• £500 is more than enough to buy a perfectly good bike that will last him 2 years plus some lights for winter and he could use it to socialise, get to a local job etc. You can do a mile in about 5 minutes on a bike for someone who is reasonably fit and arguably safer than a scooter.
  • Again, this is not solely about me. My argument is that children who had valid reasons to get free school transport now have to pay. Apprenticeships are few and far between. The choice given is A Levels or college. So if you choose either one of those you have to pay for them to get there and back even though they are still technically children and still in full time education.

    If my son could have walked out of school and got a full time job I think he would have preferred that and I know many other kids who would prefer to do the same. Further education doesn't suit all. There are many farmers whose children are compelled to carry on schooling until they are 18 when actually, they would much prefer that they worked full time on the farm. These are the families who can ill afford to pay for public transport to take kids to a school or college that they don't even want to go to.

    My point is that children over 16 are now lawfully required to stay in education. So why doesn't the government have the same rules for school transport that they did whilst they were attending secondary school? 

    I won't comment further on my own circumstances as I feel that is muddying the waters. This is a government policy question. I feel it is hugely unfair to expect children to stay in further education as it is, it's not appropriate for all of them. Then expecting them to find the money to pay for transport just seems to rub salt in. £800 is a considerable amount of money per year. And to be honest it hits rural folk more as we don't have public transport thanks to government cutbacks, so we have very little choice in the matter. Kids on bikes along dark country roads in winter is not an ideal situation.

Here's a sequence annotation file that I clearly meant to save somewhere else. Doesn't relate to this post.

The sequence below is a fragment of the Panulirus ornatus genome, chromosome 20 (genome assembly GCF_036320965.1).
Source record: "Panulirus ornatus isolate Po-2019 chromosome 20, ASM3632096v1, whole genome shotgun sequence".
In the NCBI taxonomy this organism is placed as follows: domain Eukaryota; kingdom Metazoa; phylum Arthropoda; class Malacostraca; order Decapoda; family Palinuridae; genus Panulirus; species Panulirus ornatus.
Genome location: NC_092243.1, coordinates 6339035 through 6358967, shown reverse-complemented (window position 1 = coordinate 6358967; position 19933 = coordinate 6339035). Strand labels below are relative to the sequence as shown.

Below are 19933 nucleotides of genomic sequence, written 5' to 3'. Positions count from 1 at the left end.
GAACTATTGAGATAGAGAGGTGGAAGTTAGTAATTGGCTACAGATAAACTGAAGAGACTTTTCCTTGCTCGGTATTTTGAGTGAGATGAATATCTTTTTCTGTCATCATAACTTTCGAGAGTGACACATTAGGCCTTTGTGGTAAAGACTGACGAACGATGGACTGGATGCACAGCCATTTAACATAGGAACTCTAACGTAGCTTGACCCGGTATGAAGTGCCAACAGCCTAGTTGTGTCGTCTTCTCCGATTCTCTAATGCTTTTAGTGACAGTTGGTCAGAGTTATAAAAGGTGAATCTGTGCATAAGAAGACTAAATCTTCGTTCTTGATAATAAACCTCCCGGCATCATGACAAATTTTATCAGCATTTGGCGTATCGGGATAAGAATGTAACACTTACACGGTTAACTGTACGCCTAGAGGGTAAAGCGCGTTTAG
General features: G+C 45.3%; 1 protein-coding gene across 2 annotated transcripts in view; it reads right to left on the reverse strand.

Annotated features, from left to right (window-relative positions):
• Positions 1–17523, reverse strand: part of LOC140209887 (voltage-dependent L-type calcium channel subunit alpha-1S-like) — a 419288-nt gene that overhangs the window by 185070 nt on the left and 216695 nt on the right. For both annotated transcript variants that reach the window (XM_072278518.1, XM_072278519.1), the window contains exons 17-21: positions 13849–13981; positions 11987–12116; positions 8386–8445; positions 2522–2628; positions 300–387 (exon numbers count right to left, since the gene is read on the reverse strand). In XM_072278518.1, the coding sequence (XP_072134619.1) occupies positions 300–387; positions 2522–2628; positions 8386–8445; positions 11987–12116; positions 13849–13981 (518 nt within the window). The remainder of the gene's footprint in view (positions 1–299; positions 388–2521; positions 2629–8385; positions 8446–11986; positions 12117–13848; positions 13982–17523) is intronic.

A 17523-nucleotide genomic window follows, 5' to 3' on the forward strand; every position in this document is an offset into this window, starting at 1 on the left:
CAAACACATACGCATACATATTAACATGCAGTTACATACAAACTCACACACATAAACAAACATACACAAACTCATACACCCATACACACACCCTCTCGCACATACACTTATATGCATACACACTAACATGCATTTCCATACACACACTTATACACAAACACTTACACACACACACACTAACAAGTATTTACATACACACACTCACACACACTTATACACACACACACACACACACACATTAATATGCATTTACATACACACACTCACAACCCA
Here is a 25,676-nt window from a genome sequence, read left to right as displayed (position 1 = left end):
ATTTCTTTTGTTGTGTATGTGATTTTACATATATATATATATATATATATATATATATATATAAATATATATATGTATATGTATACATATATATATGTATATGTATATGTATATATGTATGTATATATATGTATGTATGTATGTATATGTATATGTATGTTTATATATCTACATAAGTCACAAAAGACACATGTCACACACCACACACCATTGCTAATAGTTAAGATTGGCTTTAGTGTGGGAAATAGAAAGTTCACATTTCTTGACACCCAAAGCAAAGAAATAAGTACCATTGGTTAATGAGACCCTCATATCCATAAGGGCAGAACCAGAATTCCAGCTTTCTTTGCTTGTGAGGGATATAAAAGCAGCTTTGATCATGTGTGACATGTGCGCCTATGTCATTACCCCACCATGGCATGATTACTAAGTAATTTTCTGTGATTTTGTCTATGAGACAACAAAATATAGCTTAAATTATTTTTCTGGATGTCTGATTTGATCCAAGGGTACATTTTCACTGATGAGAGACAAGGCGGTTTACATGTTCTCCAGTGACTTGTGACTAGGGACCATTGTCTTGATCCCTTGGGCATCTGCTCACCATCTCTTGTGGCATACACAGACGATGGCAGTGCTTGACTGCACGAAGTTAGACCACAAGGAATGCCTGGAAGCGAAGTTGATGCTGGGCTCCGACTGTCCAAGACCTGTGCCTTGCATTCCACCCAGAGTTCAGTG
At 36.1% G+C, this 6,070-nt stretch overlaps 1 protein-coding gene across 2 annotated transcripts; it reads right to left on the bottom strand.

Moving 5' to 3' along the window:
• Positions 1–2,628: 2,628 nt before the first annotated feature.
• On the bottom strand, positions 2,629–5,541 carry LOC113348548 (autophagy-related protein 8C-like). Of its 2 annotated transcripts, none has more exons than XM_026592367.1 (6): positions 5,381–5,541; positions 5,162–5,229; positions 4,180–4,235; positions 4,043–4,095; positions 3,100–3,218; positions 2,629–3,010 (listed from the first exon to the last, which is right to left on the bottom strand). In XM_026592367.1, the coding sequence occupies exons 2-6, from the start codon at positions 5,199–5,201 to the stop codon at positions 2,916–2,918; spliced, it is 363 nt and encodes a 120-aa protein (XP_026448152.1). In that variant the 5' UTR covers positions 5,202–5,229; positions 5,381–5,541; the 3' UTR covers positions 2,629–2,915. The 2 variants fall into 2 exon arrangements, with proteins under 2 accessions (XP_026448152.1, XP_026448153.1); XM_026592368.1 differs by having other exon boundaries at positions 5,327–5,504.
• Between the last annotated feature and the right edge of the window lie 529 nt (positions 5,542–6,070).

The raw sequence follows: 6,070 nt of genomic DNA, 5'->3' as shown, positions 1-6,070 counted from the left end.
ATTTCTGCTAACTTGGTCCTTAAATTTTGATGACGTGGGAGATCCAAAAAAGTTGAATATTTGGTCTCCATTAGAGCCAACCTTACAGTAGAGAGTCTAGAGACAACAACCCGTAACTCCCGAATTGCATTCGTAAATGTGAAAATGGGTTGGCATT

Guess it's just me who thinks it unfair then? 
  • Guess so. 
  • I'm in a similar position to the OP but we were expecting the additional cost. I'm now working from home for the foreseeable so we are moving to car sharing with one friend next week. 
    I know others that live in the county and have had to pay for travel from yr 7 and live further away from the school than us. I think it was £20 a week and no reductions for further children. So do consider myself lucky for having saved £40 a week for the last 4/5 years. 
    I can see the arguement that the system should be updated to reflect current rules on leaving education.
    We do have the option of a local bus that's about £1.50 a day but timings aren't perfect. 
    My Son is hoping to be able to ride a 125 from the final term of yr 12 - but that's going to cost me more than the bus
  • Thanks @fairyclairethehare - that is my point exactly. Education or training is now compulsory until the age of 18. When education became compulsory up to the age of 16 public authorities were required to help with transport and there are circumstances whereby this is provided free of charge. This is from GOV.UK

    All children between 5 and 16 qualify for free school transport if they go to their nearest suitable school and live at least:

    • 2 miles from the school if they’re under 8
    • 3 miles from the school if they’re 8 or older
    As the law has been updated to ensure training or education provisions for under 18s, surely the above should be extended to all children between 5 and 18 based on the qualifiers?